If you look, you’ll find seemingly countless online discussions and articles about how manufacturing companies benefit from digitizing traditionally paper-based admin work.
There’s clearly no shortage of data experts and organizations ready to rearrange how your company manages data collection, use, and policy. And there’s presumably a market to match, or these articles about manufacturing needing digital tracking and logging wouldn’t be so abundant.
Yet, a recent study showed that years into the global Covid-19 pandemic—when the digitization of our lives really accelerated—over 70% of manufacturing companies still use paper for data collection, organization, storage, analysis, and distribution. Why?
Perhaps it’s partly a language issue; marketing writing can obscure the fact that data is just another word for information, and that analytics is simply the work of making sense and use of information.
Manufacturing’s slow adoption of data platforms may also be partly healthy skepticism—how long have we been hearing that this one latest device, process, or platform is going to literally change everything about how we work and live? And then life continues, apparently as usual?
Why aren’t more manufacturers using digital forms to track and log data?
It may be argued that people generally don’t work in manufacturing, mines, factories, etc because they feel suited to workdays filled with completing and filing paperwork. Just as easily, one could say employees chose to work in manufacturing because of its relative lack of computer-based and other digital tasks; and older employees, accustomed to certain ways of doing things, may be perceived as more resistant to change, especially change involving computers and associated tools.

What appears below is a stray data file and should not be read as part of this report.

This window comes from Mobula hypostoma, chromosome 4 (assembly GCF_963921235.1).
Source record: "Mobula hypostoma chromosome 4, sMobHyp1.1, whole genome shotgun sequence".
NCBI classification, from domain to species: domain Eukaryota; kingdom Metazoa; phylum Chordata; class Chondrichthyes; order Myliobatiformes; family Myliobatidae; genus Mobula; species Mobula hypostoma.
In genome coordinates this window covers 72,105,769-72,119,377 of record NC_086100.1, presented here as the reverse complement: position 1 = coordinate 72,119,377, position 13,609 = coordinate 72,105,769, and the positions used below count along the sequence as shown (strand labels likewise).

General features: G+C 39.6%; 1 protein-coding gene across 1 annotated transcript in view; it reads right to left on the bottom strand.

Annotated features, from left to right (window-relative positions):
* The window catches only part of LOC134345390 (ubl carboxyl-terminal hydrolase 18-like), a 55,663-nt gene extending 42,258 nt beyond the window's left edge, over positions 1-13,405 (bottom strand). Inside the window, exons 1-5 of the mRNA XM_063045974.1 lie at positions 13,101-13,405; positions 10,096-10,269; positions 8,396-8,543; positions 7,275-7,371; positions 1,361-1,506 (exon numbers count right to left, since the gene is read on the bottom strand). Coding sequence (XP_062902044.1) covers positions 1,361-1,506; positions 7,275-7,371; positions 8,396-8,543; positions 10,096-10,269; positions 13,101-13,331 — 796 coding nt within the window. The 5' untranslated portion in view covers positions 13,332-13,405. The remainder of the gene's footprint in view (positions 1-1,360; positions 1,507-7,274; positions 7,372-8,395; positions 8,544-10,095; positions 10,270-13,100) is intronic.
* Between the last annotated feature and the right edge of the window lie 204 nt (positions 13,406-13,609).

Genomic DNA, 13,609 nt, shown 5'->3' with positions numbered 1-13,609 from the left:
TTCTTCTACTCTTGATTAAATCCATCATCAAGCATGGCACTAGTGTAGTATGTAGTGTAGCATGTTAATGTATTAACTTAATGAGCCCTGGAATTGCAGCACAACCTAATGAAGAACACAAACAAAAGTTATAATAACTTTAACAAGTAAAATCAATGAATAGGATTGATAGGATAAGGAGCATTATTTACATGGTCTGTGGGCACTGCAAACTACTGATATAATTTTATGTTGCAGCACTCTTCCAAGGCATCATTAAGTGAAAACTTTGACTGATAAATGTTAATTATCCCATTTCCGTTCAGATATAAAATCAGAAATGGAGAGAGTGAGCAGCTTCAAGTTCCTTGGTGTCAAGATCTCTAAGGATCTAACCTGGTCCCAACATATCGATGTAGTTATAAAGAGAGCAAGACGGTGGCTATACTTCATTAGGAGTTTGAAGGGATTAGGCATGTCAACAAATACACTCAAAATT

We believe you likely don’t need to worry about employees resisting moving from paper-based to digital tracking and logging. The switch from paper to digital tracking and logging will, of course, require some adjustment; but they can handle it, even if they’re initially uninterested.
Don’t most or all of us, regardless of age, education, or profession have a smartphone, use social media (like Facebook), renew drivers’ licenses or health cards online, and—especially since the pandemic began—rely on platforms like Zoom to stay in
touch with friends and family?
How digital tracking and logging benefits manufacturing
With the right partner leading the way to digitizing operations, the switch away from paper can be just as simply and easily managed.
- it won’t get lost, torn, or covered in machine oil or coffee stains;
- it logs all factory floor and machine activity as it happens, in real time, which improves
- production levels,
- pinpoints where improvement is needed,
- makes planning for future demand easier and more accurate, and
- improves quality control;
- while paper itself isn’t expensive, using it inmanufacturing is: It goes missing or gets damaged, and by its very nature makes the data it records out of date by the time decision-makers see it. There’s also the environmental price of printing reams of paper every day, as well as space issues as more paper-based data is produced, catalogued, and stored;
- when all company data is connected,